Another apartment at Walker Tower that was claimed by one of the developers during the early stages of the Art Deco skyscraper’s conversion sold for $17,156,250 and was the most expensive closed sale of the week, according to city records. The duplex aerie is now back on the market for almost double the purchase price.
Monthly carrying costs for No. 18A, on the 18th and 19th floors of the 24-story vintage building at 212 West 18th Street in Chelsea, are $7,955.
The four-bedroom four-and-a-half-bath residence, with 4,871 square feet of interior space and 698 square feet of terraces, was purchased without brokers by Elliott Joseph, a principal of the Property Markets Group, which developed the Walker condominium with the JDS Development Group, in partnership with the Starwood Capital Group. Designed by the architect Ralph Walker, Walker Tower is the former commercial office building for the New York Telephone company. Condo sales began in 2012.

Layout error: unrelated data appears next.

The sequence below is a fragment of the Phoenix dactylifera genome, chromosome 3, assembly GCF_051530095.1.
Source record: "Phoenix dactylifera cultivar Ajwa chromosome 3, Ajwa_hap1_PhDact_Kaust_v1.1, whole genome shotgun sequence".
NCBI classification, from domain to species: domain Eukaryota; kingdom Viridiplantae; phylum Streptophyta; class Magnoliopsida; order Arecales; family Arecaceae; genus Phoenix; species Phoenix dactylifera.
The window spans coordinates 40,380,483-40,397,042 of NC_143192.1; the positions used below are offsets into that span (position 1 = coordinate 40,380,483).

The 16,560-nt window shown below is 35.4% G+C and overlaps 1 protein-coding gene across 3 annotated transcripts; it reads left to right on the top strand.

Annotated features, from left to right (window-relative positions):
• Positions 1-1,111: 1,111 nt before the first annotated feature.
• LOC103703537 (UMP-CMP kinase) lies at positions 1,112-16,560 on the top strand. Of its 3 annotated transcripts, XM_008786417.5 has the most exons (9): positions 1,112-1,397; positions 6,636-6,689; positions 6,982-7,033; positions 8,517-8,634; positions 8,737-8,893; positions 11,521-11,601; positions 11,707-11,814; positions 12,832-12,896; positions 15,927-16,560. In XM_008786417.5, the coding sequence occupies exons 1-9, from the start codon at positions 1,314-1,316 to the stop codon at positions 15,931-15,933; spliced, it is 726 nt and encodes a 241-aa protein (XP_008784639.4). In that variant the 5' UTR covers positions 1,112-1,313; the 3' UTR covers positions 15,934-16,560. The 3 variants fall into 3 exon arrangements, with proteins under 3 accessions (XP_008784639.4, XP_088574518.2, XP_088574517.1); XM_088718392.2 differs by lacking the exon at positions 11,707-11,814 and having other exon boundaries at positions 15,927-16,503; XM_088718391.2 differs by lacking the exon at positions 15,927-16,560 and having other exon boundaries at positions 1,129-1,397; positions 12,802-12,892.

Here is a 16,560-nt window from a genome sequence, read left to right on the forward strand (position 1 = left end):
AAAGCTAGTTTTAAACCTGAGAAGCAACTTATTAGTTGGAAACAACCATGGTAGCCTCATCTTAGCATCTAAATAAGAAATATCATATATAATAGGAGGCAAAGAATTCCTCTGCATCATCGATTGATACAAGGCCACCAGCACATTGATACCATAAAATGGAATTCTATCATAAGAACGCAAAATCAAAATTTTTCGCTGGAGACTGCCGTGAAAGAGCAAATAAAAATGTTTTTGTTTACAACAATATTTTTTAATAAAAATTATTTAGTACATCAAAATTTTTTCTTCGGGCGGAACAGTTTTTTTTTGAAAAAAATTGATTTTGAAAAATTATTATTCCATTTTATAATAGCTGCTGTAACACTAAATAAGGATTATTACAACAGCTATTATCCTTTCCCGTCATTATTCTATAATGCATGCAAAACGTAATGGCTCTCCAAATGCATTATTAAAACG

Last fall, Michael Stern, the managing partner of JDS Development, paid $16,012,500 for a similarly sized four-bedroom four-and-a-half-bath unit three floors below.
No. 18A is being marketed alone for $34,000,000, as well as in combination with neighboring 18C for $44,500,000, as a six-bedroom six-and-a-half-bath residence with 6,975 square feet of interior space and 983 feet of terraces. (No. 18C, also owned by Mr. Joseph, is being marketed separately, too, for $10,520,000.)
“The combination would constitute the largest unit ever offered at Walker Tower,” said Michael Graves of Douglas Elliman, the listing broker.
Mr. Joseph had placed the apartments on the market several weeks ago in anticipation of the closing, noting that “18A and 18C are the two units I chose to have distributed to me.” What drew him to them, he said, were the “three large terraces and spectacular views in every direction,” including vistas of the harbor, the Statue of Liberty, the Empire State Building and other landmarks. No. 18A “is also the only unit in the building with a formal dining room,” Mr. Joseph added.
Each of the apartments also has herringbone oak floors with radiant heat, coffered ceilings, a remote home automation system and a wood-burning fireplace, among the many high-end finishes.
When asked whether he ever considered moving in himself, Mr. Joseph said, jokingly, “It’s for a master of the universe; I’m just a regular guy.”
Big Ticket includes closed sales from the previous week, ending Wednesday.